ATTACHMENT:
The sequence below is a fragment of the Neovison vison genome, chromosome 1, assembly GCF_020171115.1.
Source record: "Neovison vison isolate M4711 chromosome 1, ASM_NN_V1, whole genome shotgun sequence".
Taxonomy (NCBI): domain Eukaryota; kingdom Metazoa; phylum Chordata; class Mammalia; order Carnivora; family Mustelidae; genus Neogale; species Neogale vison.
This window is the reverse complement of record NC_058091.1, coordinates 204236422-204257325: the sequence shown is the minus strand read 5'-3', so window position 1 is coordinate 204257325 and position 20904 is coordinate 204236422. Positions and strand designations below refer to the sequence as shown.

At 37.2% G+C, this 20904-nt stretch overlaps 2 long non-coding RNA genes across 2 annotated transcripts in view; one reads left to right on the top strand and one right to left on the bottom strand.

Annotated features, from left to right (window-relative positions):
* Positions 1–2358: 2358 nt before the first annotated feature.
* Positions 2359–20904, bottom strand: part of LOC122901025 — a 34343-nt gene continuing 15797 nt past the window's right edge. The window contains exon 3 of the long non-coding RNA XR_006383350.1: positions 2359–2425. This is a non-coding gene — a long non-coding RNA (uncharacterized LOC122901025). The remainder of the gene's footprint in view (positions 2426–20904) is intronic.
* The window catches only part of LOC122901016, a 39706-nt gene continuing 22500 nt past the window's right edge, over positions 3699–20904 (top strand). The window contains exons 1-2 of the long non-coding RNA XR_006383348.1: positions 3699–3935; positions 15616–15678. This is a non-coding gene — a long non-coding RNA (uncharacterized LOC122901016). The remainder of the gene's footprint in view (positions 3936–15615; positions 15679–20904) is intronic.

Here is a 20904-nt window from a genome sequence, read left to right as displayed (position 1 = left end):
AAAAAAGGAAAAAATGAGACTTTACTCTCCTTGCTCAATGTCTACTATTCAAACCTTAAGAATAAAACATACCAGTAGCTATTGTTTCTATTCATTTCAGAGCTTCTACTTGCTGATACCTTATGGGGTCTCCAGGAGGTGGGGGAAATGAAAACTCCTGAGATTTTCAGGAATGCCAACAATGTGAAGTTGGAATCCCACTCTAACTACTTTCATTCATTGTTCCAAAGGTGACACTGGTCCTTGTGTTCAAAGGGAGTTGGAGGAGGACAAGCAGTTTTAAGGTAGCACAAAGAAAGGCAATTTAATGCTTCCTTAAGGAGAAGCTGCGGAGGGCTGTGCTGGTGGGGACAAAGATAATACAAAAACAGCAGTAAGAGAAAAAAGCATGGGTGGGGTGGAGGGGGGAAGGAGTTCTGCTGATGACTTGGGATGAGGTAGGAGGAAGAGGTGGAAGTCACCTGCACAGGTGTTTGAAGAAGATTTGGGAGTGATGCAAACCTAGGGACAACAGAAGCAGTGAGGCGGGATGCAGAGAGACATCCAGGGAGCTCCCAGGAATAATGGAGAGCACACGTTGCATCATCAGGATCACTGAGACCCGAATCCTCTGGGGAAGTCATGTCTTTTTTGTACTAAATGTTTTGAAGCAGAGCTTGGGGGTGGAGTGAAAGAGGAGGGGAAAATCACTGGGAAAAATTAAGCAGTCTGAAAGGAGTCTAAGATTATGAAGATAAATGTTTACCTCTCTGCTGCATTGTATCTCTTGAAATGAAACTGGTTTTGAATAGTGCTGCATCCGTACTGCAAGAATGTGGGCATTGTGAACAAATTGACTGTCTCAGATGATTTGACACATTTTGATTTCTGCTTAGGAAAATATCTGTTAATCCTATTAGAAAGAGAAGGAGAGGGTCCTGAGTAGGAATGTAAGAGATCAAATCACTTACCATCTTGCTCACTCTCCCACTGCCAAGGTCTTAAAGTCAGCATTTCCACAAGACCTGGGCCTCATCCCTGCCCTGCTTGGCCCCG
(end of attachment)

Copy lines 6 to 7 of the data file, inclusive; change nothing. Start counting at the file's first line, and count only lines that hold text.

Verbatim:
Annotated features, from left to right (window-relative positions):
* Positions 1–2358: 2358 nt before the first annotated feature.